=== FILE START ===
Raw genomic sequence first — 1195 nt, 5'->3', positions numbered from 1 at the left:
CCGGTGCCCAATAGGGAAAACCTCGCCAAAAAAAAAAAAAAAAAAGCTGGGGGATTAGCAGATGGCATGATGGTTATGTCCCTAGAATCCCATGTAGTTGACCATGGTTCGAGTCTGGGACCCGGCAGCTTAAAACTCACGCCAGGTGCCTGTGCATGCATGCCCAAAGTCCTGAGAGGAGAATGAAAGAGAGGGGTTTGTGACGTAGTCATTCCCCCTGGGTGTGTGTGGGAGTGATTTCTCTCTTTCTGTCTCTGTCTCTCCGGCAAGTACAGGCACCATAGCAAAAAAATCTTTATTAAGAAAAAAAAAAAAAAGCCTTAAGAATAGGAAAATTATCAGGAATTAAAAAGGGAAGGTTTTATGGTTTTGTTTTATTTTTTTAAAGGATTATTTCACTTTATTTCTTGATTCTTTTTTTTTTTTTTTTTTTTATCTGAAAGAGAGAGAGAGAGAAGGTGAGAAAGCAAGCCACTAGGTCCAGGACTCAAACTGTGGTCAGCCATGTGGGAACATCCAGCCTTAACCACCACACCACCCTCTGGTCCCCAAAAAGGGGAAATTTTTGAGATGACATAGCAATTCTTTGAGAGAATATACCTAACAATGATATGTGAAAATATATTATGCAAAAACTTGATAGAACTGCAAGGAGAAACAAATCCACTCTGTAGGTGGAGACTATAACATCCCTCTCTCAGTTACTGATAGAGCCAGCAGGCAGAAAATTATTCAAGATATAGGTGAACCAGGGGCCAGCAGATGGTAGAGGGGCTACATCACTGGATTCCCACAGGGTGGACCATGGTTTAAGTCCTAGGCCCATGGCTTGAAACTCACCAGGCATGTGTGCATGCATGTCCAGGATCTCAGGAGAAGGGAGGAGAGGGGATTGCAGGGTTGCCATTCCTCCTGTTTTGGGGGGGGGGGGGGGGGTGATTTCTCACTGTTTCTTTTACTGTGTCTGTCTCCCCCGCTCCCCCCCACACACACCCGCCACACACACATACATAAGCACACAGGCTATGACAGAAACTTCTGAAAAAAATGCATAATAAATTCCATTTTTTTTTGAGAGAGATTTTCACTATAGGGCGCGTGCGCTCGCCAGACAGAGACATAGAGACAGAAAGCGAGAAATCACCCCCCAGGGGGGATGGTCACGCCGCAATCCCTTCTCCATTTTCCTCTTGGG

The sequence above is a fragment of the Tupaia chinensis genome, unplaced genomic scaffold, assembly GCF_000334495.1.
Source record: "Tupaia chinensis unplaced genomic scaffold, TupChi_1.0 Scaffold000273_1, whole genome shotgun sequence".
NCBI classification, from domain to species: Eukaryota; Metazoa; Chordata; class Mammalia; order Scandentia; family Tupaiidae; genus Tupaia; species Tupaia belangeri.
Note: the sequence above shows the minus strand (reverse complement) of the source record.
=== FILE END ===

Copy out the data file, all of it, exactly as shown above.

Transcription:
Raw genomic sequence first — 1195 nt, 5'->3', positions numbered from 1 at the left:
CCGGTGCCCAATAGGGAAAACCTCGCCAAAAAAAAAAAAAAAAAAGCTGGGGGATTAGCAGATGGCATGATGGTTATGTCCCTAGAATCCCATGTAGTTGACCATGGTTCGAGTCTGGGACCCGGCAGCTTAAAACTCACGCCAGGTGCCTGTGCATGCATGCCCAAAGTCCTGAGAGGAGAATGAAAGAGAGGGGTTTGTGACGTAGTCATTCCCCCTGGGTGTGTGTGGGAGTGATTTCTCTCTTTCTGTCTCTGTCTCTCCGGCAAGTACAGGCACCATAGCAAAAAAATCTTTATTAAGAAAAAAAAAAAAAAGCCTTAAGAATAGGAAAATTATCAGGAATTAAAAAGGGAAGGTTTTATGGTTTTGTTTTATTTTTTTAAAGGATTATTTCACTTTATTTCTTGATTCTTTTTTTTTTTTTTTTTTTTATCTGAAAGAGAGAGAGAGAGAAGGTGAGAAAGCAAGCCACTAGGTCCAGGACTCAAACTGTGGTCAGCCATGTGGGAACATCCAGCCTTAACCACCACACCACCCTCTGGTCCCCAAAAAGGGGAAATTTTTGAGATGACATAGCAATTCTTTGAGAGAATATACCTAACAATGATATGTGAAAATATATTATGCAAAAACTTGATAGAACTGCAAGGAGAAACAAATCCACTCTGTAGGTGGAGACTATAACATCCCTCTCTCAGTTACTGATAGAGCCAGCAGGCAGAAAATTATTCAAGATATAGGTGAACCAGGGGCCAGCAGATGGTAGAGGGGCTACATCACTGGATTCCCACAGGGTGGACCATGGTTTAAGTCCTAGGCCCATGGCTTGAAACTCACCAGGCATGTGTGCATGCATGTCCAGGATCTCAGGAGAAGGGAGGAGAGGGGATTGCAGGGTTGCCATTCCTCCTGTTTTGGGGGGGGGGGGGGGGGTGATTTCTCACTGTTTCTTTTACTGTGTCTGTCTCCCCCGCTCCCCCCCACACACACCCGCCACACACACATACATAAGCACACAGGCTATGACAGAAACTTCTGAAAAAAATGCATAATAAATTCCATTTTTTTTTGAGAGAGATTTTCACTATAGGGCGCGTGCGCTCGCCAGACAGAGACATAGAGACAGAAAGCGAGAAATCACCCCCCAGGGGGGATGGTCACGCCGCAATCCCTTCTCCATTTTCCTCTTGGG

The sequence above is a fragment of the Tupaia chinensis genome, unplaced genomic scaffold, assembly GCF_000334495.1.
Source record: "Tupaia chinensis unplaced genomic scaffold, TupChi_1.0 Scaffold000273_1, whole genome shotgun sequence".
NCBI classification, from domain to species: Eukaryota; Metazoa; Chordata; class Mammalia; order Scandentia; family Tupaiidae; genus Tupaia; species Tupaia belangeri.
Note: the sequence above shows the minus strand (reverse complement) of the source record.